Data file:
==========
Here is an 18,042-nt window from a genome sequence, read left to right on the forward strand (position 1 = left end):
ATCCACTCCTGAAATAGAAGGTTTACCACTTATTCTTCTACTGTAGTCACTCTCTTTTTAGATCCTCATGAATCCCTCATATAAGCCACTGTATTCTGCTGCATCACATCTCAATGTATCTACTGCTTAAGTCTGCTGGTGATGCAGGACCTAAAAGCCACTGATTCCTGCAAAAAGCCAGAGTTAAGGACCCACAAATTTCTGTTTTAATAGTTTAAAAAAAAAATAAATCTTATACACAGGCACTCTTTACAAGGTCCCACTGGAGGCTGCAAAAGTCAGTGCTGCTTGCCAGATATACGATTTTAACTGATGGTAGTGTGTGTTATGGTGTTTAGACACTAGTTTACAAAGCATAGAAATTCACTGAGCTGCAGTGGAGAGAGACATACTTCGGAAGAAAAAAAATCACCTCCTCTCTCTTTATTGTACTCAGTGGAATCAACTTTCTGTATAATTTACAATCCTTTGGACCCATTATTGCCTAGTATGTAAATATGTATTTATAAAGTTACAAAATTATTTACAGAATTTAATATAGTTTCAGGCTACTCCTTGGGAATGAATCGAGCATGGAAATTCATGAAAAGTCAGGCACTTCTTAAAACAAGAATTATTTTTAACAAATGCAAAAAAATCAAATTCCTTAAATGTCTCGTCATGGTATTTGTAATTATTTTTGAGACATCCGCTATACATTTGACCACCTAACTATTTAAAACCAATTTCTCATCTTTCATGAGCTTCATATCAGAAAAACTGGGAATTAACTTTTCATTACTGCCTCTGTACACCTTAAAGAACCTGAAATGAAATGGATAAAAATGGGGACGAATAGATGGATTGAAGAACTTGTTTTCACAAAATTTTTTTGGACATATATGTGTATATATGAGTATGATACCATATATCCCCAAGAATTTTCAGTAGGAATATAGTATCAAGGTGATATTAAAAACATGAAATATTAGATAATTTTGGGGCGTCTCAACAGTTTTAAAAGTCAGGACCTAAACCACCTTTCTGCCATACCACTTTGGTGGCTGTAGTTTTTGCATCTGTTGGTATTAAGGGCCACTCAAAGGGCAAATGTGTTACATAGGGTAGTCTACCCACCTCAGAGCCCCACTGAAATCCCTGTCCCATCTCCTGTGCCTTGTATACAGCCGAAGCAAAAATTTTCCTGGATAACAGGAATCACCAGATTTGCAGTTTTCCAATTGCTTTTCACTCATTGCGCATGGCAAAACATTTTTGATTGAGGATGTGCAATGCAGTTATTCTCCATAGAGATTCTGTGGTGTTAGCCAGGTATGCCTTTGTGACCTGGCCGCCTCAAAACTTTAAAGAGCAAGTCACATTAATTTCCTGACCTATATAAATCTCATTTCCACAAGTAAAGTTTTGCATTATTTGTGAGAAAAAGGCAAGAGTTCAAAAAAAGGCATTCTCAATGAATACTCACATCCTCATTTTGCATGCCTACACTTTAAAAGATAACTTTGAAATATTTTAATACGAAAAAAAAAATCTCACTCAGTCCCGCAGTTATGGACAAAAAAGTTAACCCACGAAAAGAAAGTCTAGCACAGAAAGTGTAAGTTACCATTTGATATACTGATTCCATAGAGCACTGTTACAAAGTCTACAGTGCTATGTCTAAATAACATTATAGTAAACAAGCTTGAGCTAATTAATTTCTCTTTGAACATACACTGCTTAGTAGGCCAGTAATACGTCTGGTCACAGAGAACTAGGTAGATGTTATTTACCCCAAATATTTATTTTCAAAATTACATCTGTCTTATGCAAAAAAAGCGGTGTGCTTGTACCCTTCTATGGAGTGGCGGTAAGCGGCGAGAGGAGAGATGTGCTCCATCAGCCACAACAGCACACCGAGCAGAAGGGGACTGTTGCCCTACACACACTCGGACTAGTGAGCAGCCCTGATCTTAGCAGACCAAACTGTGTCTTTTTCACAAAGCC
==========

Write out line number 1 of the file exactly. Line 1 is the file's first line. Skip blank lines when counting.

Here is an 18,042-nt window from a genome sequence, read left to right on the forward strand (position 1 = left end):